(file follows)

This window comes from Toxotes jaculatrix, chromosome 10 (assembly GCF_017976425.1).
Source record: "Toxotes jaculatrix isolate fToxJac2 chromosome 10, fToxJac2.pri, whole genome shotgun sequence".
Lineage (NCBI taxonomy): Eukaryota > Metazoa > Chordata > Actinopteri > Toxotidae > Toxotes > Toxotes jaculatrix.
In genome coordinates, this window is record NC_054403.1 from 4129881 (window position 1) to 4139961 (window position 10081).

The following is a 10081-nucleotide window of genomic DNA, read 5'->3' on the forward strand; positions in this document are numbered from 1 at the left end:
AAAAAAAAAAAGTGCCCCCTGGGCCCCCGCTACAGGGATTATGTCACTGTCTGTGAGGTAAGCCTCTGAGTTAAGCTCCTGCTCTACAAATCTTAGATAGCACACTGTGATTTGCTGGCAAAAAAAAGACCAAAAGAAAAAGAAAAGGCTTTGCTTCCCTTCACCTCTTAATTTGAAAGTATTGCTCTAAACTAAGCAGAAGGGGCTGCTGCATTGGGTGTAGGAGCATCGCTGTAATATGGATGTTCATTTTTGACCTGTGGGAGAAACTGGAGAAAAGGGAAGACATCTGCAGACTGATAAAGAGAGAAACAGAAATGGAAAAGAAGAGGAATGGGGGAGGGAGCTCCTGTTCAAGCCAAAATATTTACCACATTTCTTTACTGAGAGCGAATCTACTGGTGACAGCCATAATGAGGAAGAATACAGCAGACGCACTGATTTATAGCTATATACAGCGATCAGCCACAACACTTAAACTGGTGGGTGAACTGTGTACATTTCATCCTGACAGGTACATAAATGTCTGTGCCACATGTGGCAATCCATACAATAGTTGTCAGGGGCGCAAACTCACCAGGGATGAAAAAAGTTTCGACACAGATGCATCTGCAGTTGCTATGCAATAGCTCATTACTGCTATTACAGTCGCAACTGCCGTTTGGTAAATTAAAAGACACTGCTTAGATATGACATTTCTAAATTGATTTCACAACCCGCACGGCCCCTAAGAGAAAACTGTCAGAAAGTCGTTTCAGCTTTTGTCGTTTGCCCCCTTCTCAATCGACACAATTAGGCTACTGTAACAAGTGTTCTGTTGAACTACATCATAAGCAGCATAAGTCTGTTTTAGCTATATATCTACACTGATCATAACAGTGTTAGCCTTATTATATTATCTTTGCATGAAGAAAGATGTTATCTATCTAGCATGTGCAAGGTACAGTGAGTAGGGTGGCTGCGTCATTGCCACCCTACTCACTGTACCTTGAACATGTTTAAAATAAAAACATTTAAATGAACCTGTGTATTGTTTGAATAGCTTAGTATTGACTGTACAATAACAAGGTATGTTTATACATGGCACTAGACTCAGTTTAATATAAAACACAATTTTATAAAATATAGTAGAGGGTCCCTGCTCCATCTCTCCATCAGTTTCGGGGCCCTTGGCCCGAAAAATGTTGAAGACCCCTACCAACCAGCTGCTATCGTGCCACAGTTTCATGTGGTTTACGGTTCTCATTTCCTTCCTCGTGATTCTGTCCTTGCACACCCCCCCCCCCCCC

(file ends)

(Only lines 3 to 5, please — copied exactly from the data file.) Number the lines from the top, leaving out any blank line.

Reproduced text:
Lineage (NCBI taxonomy): Eukaryota > Metazoa > Chordata > Actinopteri > Toxotidae > Toxotes > Toxotes jaculatrix.
In genome coordinates, this window is record NC_054403.1 from 4129881 (window position 1) to 4139961 (window position 10081).

The following is a 10081-nucleotide window of genomic DNA, read 5'->3' on the forward strand; positions in this document are numbered from 1 at the left end: